The largest of the medina's several tanneries, Chouara is one of the city’s most iconic sights (and smells). Operating since at least the 16th century, the area was heavily renovated in 2016, but the scene, viewed from the surrounding balconies, remains remarkably medieval. It's striking to see the hard physical labour that goes into the butter-soft, elegant leather goods sold in the surrounding workshops. Try to get here in the morning when the pits are awash with coloured dye.
The only way to see the tanneries in action is by walking through one of the leather shops, each of which has a terrace with a different vantage point. The easiest to find on your own is No. 10 on Derb Chouara (a metal sign juts into the street above the doorway); inside, though, the shop is an almost comical maze, and the better of the two terraces is to the north, via the babouche (leather slipper) room. If you're feeling more intrepid, head for the shop known as No. 64, which gives a good view from the north side of the tanneries; keep going north on Derb Chouara, then turn right, heading downhill. The second right leads to the shop.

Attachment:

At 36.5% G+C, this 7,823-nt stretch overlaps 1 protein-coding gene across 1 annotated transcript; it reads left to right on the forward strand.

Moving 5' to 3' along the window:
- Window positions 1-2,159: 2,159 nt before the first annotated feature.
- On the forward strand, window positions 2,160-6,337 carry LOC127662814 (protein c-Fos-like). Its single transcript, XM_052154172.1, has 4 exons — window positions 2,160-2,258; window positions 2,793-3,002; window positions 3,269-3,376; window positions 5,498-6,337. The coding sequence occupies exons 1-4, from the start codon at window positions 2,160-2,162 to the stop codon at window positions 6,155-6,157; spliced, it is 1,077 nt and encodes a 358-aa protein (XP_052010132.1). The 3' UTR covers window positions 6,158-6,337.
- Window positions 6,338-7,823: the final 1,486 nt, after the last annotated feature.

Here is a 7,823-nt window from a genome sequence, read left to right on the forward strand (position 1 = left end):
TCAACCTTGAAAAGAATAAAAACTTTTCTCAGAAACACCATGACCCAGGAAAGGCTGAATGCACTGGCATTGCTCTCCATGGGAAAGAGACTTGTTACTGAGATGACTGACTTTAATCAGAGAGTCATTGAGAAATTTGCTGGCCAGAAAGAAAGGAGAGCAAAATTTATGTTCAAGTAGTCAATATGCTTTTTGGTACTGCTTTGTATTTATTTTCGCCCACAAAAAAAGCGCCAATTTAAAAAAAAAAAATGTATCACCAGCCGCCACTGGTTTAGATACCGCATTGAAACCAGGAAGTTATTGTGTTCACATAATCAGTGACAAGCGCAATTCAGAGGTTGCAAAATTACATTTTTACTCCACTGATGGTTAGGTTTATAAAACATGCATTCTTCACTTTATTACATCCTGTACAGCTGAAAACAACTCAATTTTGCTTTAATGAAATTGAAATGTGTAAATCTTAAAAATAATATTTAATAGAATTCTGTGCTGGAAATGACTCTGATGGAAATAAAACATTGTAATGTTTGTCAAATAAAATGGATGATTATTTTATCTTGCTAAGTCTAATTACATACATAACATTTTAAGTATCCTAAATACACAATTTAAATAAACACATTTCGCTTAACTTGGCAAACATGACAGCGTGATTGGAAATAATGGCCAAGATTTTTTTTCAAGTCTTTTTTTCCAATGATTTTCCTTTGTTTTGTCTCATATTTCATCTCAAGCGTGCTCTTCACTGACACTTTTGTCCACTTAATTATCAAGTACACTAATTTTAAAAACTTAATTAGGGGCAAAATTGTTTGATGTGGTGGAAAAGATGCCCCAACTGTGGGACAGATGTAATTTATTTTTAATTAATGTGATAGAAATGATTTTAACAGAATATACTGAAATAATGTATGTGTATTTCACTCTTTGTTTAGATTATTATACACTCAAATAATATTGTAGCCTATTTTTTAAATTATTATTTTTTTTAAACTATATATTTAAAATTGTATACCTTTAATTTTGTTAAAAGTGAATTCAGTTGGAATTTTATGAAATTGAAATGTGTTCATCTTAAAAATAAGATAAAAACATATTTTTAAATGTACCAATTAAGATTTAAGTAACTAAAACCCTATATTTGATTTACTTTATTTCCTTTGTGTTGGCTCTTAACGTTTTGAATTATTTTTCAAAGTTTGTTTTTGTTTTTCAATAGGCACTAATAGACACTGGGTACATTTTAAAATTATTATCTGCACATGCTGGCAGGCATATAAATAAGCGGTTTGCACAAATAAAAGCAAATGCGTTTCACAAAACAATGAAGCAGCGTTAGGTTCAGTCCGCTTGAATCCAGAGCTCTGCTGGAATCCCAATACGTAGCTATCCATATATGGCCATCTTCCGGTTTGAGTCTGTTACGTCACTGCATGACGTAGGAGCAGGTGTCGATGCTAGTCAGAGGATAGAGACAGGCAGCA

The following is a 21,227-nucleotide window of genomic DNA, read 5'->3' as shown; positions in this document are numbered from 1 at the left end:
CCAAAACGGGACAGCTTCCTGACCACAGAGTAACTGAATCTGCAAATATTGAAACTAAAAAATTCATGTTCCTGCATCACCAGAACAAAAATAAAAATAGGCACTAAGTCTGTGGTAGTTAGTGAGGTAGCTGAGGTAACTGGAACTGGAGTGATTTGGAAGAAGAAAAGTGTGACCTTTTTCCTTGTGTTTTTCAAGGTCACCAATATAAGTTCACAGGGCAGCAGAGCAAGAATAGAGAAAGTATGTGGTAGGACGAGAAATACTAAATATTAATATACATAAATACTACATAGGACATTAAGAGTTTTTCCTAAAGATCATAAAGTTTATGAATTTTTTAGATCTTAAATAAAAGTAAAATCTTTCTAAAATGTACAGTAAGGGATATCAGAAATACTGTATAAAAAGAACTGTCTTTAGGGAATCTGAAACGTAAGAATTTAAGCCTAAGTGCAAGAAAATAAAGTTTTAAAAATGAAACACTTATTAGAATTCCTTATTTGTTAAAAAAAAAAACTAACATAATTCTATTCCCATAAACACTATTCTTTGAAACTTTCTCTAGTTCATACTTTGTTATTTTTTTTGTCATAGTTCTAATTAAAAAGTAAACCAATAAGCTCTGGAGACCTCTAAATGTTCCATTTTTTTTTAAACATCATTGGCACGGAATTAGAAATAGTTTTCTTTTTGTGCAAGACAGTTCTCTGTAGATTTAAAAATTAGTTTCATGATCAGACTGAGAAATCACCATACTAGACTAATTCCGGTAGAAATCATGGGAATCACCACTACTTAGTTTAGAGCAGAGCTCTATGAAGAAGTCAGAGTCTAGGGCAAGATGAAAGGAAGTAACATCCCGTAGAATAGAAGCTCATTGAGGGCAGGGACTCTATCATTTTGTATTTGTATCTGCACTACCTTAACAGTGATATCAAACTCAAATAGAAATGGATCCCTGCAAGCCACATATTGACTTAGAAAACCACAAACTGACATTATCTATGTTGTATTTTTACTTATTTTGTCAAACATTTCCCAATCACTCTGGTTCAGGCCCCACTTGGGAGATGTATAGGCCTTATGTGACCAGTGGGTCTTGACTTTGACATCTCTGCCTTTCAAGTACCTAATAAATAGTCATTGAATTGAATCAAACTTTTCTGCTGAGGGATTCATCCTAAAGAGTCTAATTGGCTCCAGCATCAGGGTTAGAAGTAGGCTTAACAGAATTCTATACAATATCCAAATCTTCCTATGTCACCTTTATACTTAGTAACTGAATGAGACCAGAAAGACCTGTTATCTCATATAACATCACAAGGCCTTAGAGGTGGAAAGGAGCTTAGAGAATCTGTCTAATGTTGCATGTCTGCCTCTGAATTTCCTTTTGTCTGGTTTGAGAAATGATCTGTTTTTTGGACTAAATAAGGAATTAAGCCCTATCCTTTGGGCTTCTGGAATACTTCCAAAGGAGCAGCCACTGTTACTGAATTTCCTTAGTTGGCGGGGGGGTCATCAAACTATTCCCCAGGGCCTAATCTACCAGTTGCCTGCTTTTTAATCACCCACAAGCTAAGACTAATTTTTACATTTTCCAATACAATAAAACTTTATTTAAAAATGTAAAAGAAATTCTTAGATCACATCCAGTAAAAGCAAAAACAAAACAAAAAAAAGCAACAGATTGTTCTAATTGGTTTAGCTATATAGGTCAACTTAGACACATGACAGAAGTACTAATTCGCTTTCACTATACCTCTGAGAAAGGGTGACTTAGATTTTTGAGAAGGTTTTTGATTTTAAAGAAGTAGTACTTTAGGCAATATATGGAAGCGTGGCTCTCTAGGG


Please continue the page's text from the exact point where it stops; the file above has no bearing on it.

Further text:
Salespeople will happily give an explanation of the processes involved and will expect a small tip in return or, even better, a sale. While this might feel a little commercialised, you probably won’t find a better selection of leather in Morocco, and prices, although they start high to capitalise on tour groups, are very negotiable. The leather shops are in league with the tannery workers and many of the salesmen are relatives of those doing the hard graft below.
Heading east or northeast from Place As Seffarine, you’ll soon pick up the unmistakable waft of skin and dye, and 'helpful' touts will start steering you towards their preferred shops. Avoid them if you can; if you arrive with one in tow, your bargaining power is diluted, as you'll have to cover the tout's commission.